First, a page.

I had just spent a couple of hours catching up with a friend I haven’t seen in several years.  The weather was excellent, I felt “normal” again, like myself again.  It’s become subjective whether or not there is such a thing as “normalcy” anymore, or at the very least, it’s become much harder to depend on predictability in day-to-day life.  Yet, for a few hours on a Saturday, doing what I love doing (reading and writing at a non-Starbux coffee shop) coupled with good conversation, I was able to slip back into my preferred “default” self.  Not the self of pessimistic solitude, but that of intellectual fulfillment and ease.

After my friend and I parted ways, I had a moment with a stranger when I was walking to my car.  I noticed a motorist reversing and going the wrong way out of the parking lot, and vocalized to no one in particular, “You’re going the way, you’re going the wrong way.”

This stranger, who was sitting by a staircase and taking a smoke break, had heard me and remarked, “Oh, they don’t care, they do it all the time.”  I trotted over and inquired how many Starbux products could he buy if he had a dollar for every time he saw someone exiting incorrectly the parking lot.  A very short chat was had.  I bid him a good day and proceeded to my car.  I took the usual route back to my bachelor pad, and as I approached an intersection flanked by restaurants and other businesses not half a mile from the coffee shop, I happened to look left outside of the driver side window.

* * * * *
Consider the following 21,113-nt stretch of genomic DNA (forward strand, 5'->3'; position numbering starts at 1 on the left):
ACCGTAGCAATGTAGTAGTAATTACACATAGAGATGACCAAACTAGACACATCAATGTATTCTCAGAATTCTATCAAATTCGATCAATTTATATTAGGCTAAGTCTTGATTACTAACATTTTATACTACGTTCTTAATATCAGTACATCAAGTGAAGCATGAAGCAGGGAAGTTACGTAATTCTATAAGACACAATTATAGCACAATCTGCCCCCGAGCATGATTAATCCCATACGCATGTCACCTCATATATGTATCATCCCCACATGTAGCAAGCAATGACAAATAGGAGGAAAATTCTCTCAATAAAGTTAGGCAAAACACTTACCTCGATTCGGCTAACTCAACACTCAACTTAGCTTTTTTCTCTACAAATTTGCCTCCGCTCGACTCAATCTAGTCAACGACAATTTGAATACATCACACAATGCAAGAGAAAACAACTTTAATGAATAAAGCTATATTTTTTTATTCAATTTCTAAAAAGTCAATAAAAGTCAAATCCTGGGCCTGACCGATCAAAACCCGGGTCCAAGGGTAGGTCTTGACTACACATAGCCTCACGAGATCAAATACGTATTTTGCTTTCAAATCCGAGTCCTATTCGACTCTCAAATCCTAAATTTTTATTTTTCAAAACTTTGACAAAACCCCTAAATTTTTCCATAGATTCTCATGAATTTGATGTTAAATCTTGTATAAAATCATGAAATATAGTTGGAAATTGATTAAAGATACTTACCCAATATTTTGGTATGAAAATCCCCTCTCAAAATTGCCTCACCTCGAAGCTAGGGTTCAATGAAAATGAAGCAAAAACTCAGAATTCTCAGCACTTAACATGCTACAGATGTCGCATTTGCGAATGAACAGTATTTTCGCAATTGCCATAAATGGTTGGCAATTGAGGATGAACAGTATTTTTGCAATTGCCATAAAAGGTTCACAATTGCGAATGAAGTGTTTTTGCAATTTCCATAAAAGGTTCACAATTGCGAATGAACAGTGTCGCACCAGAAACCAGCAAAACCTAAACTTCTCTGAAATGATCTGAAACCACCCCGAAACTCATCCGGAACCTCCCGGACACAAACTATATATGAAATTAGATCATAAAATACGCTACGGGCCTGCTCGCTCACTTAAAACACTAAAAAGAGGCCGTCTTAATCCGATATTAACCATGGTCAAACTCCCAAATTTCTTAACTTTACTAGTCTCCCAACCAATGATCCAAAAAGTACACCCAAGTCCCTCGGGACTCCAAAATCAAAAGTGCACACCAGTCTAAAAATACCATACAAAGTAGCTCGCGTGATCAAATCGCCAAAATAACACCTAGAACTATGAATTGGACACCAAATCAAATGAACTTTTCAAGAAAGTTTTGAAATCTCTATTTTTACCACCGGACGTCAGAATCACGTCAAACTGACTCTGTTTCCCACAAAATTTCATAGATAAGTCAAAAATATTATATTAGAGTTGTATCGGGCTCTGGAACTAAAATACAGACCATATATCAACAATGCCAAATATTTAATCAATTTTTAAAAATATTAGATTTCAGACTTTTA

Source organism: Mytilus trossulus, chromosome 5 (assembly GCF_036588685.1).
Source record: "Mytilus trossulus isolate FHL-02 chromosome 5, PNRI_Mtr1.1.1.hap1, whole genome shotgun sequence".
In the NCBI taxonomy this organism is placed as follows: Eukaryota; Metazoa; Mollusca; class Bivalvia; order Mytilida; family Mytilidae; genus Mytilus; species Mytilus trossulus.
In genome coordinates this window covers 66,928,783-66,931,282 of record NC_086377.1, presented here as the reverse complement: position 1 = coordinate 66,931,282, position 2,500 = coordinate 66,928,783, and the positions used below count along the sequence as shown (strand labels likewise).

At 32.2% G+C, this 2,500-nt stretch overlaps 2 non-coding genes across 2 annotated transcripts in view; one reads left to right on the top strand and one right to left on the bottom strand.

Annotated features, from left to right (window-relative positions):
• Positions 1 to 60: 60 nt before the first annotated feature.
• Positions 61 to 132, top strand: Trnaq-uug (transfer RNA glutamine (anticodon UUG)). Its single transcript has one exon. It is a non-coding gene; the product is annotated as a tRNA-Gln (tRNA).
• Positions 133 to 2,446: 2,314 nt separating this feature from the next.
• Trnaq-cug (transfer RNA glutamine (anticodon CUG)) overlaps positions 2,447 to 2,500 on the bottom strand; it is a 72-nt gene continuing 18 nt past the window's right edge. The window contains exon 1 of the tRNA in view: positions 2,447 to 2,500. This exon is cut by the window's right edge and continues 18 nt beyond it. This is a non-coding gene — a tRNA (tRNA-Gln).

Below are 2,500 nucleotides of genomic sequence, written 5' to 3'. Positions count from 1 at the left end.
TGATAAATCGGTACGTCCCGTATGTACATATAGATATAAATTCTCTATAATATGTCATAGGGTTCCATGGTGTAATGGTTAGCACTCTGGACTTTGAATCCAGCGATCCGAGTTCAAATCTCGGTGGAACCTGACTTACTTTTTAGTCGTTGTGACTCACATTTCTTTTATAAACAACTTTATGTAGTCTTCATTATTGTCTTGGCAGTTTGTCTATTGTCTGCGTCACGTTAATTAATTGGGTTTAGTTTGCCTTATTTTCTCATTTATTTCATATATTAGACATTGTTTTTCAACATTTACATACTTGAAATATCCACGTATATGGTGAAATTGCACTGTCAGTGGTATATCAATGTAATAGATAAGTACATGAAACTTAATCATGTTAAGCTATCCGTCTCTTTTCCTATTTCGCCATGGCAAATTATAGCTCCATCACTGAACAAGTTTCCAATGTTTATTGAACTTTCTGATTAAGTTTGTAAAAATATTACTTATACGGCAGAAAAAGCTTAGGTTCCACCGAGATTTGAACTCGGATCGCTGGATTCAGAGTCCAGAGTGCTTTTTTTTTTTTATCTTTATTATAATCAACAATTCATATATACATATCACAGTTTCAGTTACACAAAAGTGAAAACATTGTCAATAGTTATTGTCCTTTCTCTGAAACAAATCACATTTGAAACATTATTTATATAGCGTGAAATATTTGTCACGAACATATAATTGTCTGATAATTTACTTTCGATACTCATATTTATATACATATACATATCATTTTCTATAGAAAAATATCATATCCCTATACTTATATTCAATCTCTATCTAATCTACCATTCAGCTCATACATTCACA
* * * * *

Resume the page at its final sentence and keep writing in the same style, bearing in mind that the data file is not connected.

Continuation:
Initially, I didn’t focus on any one person having lunch on the patio…until my eyes landed upon her.  This small human with a head of brown curls, and who clearly had just learned how to stand (and probably walk) within recent weeks, was looking and pointing at me.  She was giggling too.  I whipped my head back towards the windshield to see if the line of cars in front of me had moved or not — it hadn’t.  I returned my gaze to where the little girl was standing, and her face was oozing with cheerfulness.  I waved, her dad waved, she waved, and then her mom waved…and then the cars in front of me started to move.

I have a Mashimaro sticker on the driver side door, maybe she was mesmerized by its iridescence.  Maybe she liked my sunglasses.  I have no idea why she singled me out (and from the distance of 1.5 car-lengths no less), but at least now I know why anyone would call a baby, an infant, or a young child “a bundle of joy.”  Inexplicably, I felt honored to have caught the attention of a vessel of soft tissue, blood, bones, muscle, nerve endings, tendons, and unbridled curiosity.